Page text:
A more honest estimate of ourselves as a nation would prepare us all for the next barrage of lies that will accompany the next proposal to inflict our power on some other part of the world. It might also inspire us to create a different history for ourselves, by taking our country away from the liars and killers who govern it, and by rejecting nationalist arrogance, so that we can join the rest of the human race in the common cause of peace and justice.
Not likely. When Fox News picks up the Hersh item and tells us he's an alarmist but, then, we do have the right to defend ourselves and this is a pretty good idea, and CNN waffles and says it may or may not be true so let's not get all excited, but all the rest of the news and opinion media, in fear of appearing unpatriotic, agrees with Fox, and the Christian right welcomes the end days, it's off we go.

Ah, we'd never do such at thing.

Posted by Alan at 18:02 PDT | Post Comment | Permalink
Updated: Sunday, 9 April 2006 07:52 PDT home

Saturday, 11 March 2006
LA Revisited: Back to the Obscure Thirties
Topic: Local Issues

LA Revisited: Back to the Obscure Thirties

What this about? Nostalgia? For the middle of the Depression? For the middle of the Depression here in Los Angeles when the major studios were pumping out those white-telephone fantasies, the streets were filled with the homeless and hopeless, and the "Grapes of Wrath" dustbowl refugees were rolling in from Oklahoma only to find not much here? There's something in the air that fuels a return to those days?

The new film "Ask the Dust" opened in limited release March 10th (basics here) - Colin Farrell, Salma Hayek, Donald Sutherland, written and directed by Robert Towne. "An ambitious young man (Farrell), sick of his intolerant Colorado hometown, moves to Los Angeles to become a novelist. As his writing career takes off, he becomes obsessed with a Mexican barmaid (Hayek). It's based on a cult-classic book by noir great John Fante."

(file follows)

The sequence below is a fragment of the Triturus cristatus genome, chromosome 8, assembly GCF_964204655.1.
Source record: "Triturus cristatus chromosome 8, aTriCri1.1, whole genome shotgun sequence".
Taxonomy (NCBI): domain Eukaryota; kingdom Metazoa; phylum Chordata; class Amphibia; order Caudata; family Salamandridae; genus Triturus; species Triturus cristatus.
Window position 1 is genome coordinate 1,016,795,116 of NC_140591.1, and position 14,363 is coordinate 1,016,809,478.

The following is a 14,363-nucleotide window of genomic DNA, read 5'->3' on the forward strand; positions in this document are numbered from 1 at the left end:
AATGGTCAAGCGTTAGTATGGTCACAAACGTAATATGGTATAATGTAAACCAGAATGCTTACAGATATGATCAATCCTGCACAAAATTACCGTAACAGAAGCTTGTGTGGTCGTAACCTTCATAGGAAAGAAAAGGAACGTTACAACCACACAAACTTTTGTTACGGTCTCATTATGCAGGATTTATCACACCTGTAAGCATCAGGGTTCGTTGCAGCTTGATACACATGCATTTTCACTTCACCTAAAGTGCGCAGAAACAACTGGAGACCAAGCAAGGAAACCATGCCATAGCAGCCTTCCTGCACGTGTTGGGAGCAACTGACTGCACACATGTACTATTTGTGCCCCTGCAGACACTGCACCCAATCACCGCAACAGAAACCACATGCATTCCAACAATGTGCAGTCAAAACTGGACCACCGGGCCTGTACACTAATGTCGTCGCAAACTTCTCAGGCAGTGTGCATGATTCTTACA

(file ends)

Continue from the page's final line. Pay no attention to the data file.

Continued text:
John Fante? Well, he was born in Colorado in 1909 and began writing out here in 1929 - a few decades of short stories, novels and screenplays. But he's not a household name.

On the other hand, Ask the Dust is his semi-autobiographical coming of age novel set here and does have a noir following. It was first published in 1939 and you might think of it as an anti-Gatsby, written while the man who wrote The Great Gatsby more than a decade earlier, with all its sad glitter, was drinking himself to death right here on Laurel Avenue, a few doors down the street, sickened of many things, including Hollywood. Ask the Dust is about the other side of this town - the grit.

Amazon is offering the June 1980 paperback edition (and offers a link to the front cover, the back cover, and an excerpt). And they quote from the preface by Charles Bukowski - "Then one day I pulled a book down and opened it, and there it was. I stood for a moment, reading. Then like a man who had found gold in the city dump, I carried the book to a table. The lines rolled easily across the page, there was a flow. Each line had its own energy and was followed by another like it. The very substance of each line gave the page a form, a feeling of something carved into it. And here, at last, was a man who was not afraid of emotion. The humor and the pain were intermixed with a superb simplicity ... that book was a wild and enormous miracle to me."